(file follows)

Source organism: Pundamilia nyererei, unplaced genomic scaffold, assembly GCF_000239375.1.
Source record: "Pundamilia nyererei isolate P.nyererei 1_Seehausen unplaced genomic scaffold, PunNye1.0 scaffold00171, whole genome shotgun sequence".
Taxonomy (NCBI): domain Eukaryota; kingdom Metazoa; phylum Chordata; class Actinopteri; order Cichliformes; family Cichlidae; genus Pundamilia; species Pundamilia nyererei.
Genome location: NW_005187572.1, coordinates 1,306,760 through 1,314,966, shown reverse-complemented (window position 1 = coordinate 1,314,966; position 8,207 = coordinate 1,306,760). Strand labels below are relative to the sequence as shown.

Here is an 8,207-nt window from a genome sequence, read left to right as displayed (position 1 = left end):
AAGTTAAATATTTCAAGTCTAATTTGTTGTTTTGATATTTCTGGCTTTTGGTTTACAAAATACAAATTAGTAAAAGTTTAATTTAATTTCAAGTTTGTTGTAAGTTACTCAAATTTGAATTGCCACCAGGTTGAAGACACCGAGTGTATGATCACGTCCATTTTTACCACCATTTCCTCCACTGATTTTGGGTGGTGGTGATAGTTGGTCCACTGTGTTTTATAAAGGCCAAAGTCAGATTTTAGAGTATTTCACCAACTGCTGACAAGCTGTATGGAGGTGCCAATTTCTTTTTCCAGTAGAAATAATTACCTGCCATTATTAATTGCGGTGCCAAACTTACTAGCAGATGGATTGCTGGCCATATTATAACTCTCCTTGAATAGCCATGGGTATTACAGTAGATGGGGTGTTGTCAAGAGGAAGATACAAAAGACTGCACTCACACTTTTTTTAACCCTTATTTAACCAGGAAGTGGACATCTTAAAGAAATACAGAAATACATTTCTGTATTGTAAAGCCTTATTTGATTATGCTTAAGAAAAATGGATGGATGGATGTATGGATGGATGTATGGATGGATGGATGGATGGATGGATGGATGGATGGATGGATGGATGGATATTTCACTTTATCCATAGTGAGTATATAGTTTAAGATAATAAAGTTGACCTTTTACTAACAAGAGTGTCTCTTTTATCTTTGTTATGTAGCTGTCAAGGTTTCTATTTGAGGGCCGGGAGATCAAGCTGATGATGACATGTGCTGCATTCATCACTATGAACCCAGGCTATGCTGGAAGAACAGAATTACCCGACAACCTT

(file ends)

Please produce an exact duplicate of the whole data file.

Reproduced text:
Source organism: Pundamilia nyererei, unplaced genomic scaffold, assembly GCF_000239375.1.
Source record: "Pundamilia nyererei isolate P.nyererei 1_Seehausen unplaced genomic scaffold, PunNye1.0 scaffold00171, whole genome shotgun sequence".
Taxonomy (NCBI): domain Eukaryota; kingdom Metazoa; phylum Chordata; class Actinopteri; order Cichliformes; family Cichlidae; genus Pundamilia; species Pundamilia nyererei.
Genome location: NW_005187572.1, coordinates 1,306,760 through 1,314,966, shown reverse-complemented (window position 1 = coordinate 1,314,966; position 8,207 = coordinate 1,306,760). Strand labels below are relative to the sequence as shown.

Here is an 8,207-nt window from a genome sequence, read left to right as displayed (position 1 = left end):
AAGTTAAATATTTCAAGTCTAATTTGTTGTTTTGATATTTCTGGCTTTTGGTTTACAAAATACAAATTAGTAAAAGTTTAATTTAATTTCAAGTTTGTTGTAAGTTACTCAAATTTGAATTGCCACCAGGTTGAAGACACCGAGTGTATGATCACGTCCATTTTTACCACCATTTCCTCCACTGATTTTGGGTGGTGGTGATAGTTGGTCCACTGTGTTTTATAAAGGCCAAAGTCAGATTTTAGAGTATTTCACCAACTGCTGACAAGCTGTATGGAGGTGCCAATTTCTTTTTCCAGTAGAAATAATTACCTGCCATTATTAATTGCGGTGCCAAACTTACTAGCAGATGGATTGCTGGCCATATTATAACTCTCCTTGAATAGCCATGGGTATTACAGTAGATGGGGTGTTGTCAAGAGGAAGATACAAAAGACTGCACTCACACTTTTTTTAACCCTTATTTAACCAGGAAGTGGACATCTTAAAGAAATACAGAAATACATTTCTGTATTGTAAAGCCTTATTTGATTATGCTTAAGAAAAATGGATGGATGGATGTATGGATGGATGTATGGATGGATGGATGGATGGATGGATGGATGGATGGATGGATGGATGGATATTTCACTTTATCCATAGTGAGTATATAGTTTAAGATAATAAAGTTGACCTTTTACTAACAAGAGTGTCTCTTTTATCTTTGTTATGTAGCTGTCAAGGTTTCTATTTGAGGGCCGGGAGATCAAGCTGATGATGACATGTGCTGCATTCATCACTATGAACCCAGGCTATGCTGGAAGAACAGAATTACCCGACAACCTT